Wednesday, May 30, 2007

Dunno. What color is they?

Further to the occasional discussion on whether contractions are innately good or bad (or neither) in hed writing, and whether there is or isn't such a rule, and whether (if yes) such a rule is another sin visited by j-schools against the honest craft of editing.

The basic rule on contractions is easy: They're fine when appropriate. That means the hed writer -- surprise, surprise -- actually has to apply judgment in ambiguous or confusing cases. "He's" might technically be a contracted form of "he has," but it's so likely to land weirdly on readers' ears that "technically" isn't going to cut it. (Try doing a Google search for "he's a lot to be thankful for" compared with "he's a rebel.")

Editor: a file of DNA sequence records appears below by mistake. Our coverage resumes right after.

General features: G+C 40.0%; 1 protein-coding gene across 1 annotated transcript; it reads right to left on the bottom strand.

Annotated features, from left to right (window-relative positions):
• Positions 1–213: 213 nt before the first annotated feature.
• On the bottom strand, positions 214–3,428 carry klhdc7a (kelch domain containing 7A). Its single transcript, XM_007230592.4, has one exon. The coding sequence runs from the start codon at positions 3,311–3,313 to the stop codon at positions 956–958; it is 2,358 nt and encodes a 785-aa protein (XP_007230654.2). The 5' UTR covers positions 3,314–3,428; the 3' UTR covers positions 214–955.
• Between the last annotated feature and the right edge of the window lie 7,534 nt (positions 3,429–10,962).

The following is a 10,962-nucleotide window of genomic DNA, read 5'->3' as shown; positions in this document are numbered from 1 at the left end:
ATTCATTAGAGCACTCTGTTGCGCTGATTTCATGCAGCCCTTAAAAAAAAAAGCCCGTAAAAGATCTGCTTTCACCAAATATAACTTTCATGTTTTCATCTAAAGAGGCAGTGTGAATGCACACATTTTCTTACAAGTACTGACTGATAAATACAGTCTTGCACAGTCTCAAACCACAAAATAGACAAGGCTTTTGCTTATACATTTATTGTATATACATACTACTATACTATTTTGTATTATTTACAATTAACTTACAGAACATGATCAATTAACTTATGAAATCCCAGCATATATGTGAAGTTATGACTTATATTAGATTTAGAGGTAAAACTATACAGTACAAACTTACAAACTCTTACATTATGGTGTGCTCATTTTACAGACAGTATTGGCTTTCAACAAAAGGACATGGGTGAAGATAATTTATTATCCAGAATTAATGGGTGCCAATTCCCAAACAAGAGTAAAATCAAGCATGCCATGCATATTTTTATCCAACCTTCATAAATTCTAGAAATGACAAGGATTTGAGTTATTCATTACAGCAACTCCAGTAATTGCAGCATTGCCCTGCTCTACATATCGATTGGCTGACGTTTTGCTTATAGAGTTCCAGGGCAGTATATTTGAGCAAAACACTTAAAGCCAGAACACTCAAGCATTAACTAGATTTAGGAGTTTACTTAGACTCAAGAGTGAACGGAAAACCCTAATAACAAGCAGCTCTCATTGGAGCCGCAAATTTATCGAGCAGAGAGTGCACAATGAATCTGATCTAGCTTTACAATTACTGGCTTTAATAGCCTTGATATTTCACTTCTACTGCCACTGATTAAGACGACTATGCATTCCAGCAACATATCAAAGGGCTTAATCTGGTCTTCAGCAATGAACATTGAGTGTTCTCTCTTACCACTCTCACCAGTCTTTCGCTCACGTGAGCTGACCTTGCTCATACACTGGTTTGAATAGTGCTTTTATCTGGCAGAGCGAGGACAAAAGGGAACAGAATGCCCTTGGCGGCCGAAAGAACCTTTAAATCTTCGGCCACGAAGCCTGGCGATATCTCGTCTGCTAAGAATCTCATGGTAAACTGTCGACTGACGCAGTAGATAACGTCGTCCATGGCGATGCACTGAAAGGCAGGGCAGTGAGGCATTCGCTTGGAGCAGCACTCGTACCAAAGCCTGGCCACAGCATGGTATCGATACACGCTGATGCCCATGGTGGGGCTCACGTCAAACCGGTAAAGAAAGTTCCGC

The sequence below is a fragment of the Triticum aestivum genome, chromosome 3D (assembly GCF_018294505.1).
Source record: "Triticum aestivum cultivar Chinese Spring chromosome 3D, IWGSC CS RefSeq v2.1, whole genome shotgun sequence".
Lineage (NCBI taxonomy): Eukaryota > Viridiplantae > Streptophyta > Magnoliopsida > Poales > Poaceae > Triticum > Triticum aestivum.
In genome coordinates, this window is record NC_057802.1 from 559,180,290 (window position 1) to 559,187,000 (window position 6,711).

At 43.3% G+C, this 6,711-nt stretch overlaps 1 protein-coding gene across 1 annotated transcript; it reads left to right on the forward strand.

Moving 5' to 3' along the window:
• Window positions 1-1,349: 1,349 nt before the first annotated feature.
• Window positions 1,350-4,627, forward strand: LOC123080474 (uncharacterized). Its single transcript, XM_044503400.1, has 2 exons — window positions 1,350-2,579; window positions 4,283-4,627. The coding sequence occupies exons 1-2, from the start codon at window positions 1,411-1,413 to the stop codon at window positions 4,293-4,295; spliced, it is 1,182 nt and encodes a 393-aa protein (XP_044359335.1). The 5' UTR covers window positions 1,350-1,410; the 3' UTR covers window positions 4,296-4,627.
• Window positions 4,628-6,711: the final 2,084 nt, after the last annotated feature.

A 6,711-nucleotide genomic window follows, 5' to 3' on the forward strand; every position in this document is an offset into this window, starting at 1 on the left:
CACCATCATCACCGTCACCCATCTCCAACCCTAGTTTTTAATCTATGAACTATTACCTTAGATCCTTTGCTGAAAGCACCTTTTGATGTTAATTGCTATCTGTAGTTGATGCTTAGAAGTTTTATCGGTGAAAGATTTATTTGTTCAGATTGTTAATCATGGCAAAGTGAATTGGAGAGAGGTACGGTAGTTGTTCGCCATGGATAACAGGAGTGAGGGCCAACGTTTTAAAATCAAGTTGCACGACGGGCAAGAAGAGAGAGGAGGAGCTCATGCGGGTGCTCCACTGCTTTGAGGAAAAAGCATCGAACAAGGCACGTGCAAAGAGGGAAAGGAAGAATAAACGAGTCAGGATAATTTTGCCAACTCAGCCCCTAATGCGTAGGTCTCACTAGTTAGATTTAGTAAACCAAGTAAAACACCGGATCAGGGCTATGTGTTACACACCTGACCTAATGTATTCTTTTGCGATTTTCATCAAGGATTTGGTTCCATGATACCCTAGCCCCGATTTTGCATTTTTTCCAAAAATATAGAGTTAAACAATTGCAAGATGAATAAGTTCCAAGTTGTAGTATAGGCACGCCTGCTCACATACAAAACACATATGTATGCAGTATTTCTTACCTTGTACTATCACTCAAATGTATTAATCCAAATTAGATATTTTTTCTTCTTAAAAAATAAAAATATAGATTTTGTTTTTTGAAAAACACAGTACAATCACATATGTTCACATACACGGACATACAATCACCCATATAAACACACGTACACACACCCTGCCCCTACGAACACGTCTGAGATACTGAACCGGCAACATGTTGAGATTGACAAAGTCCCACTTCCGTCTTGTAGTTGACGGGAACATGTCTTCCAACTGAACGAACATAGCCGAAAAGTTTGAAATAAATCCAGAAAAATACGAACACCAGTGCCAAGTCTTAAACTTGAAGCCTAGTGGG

Sometimes, contractions are out of tune with the story (this can happen in text, too; it isn't limited to heds). And sometimes they're subject to Whim O'Slot. I used to ban "who're" on grounds that it looks too much like "whore," but that's not an argument from usage so much as an argument from having been an adolescent guy back in the Pleistocene or so.

So the rule comes down to this: Appropriate contractions are fine. Inappropriate ones aren't. When in doubt, use brain.

All of which has nothing to do with the correctness conditions that apply to contractions. "They's" is not a shortened version of "they are." So this one isn't a matter of tone, taste or timing as much as it is a matter of being able to count past one:

What color's my grassroots?

Wow. Hard to say. What color was they when you started?


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